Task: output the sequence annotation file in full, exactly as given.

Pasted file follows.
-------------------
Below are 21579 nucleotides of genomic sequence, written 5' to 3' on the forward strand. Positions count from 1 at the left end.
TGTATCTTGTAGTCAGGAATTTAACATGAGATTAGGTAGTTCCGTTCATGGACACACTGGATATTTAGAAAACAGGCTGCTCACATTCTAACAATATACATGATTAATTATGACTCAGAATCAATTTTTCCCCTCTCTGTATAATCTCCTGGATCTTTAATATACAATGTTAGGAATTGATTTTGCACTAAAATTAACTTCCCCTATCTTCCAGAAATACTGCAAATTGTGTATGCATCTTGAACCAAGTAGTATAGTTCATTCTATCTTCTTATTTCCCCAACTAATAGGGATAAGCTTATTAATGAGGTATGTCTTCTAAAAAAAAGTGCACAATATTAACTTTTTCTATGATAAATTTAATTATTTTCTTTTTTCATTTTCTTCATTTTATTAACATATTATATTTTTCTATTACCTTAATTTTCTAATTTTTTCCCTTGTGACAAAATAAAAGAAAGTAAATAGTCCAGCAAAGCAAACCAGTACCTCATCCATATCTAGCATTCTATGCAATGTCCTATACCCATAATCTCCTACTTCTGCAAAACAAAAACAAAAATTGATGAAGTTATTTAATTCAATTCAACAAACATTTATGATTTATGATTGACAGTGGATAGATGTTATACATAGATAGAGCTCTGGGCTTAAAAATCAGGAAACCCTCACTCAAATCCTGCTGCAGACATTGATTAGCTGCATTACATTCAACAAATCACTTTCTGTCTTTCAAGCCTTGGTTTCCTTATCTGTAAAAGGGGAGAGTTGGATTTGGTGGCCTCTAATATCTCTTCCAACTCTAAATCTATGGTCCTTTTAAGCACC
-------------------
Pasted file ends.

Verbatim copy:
Below are 21579 nucleotides of genomic sequence, written 5' to 3' on the forward strand. Positions count from 1 at the left end.
TGTATCTTGTAGTCAGGAATTTAACATGAGATTAGGTAGTTCCGTTCATGGACACACTGGATATTTAGAAAACAGGCTGCTCACATTCTAACAATATACATGATTAATTATGACTCAGAATCAATTTTTCCCCTCTCTGTATAATCTCCTGGATCTTTAATATACAATGTTAGGAATTGATTTTGCACTAAAATTAACTTCCCCTATCTTCCAGAAATACTGCAAATTGTGTATGCATCTTGAACCAAGTAGTATAGTTCATTCTATCTTCTTATTTCCCCAACTAATAGGGATAAGCTTATTAATGAGGTATGTCTTCTAAAAAAAAGTGCACAATATTAACTTTTTCTATGATAAATTTAATTATTTTCTTTTTTCATTTTCTTCATTTTATTAACATATTATATTTTTCTATTACCTTAATTTTCTAATTTTTTCCCTTGTGACAAAATAAAAGAAAGTAAATAGTCCAGCAAAGCAAACCAGTACCTCATCCATATCTAGCATTCTATGCAATGTCCTATACCCATAATCTCCTACTTCTGCAAAACAAAAACAAAAATTGATGAAGTTATTTAATTCAATTCAACAAACATTTATGATTTATGATTGACAGTGGATAGATGTTATACATAGATAGAGCTCTGGGCTTAAAAATCAGGAAACCCTCACTCAAATCCTGCTGCAGACATTGATTAGCTGCATTACATTCAACAAATCACTTTCTGTCTTTCAAGCCTTGGTTTCCTTATCTGTAAAAGGGGAGAGTTGGATTTGGTGGCCTCTAATATCTCTTCCAACTCTAAATCTATGGTCCTTTTAAGCACC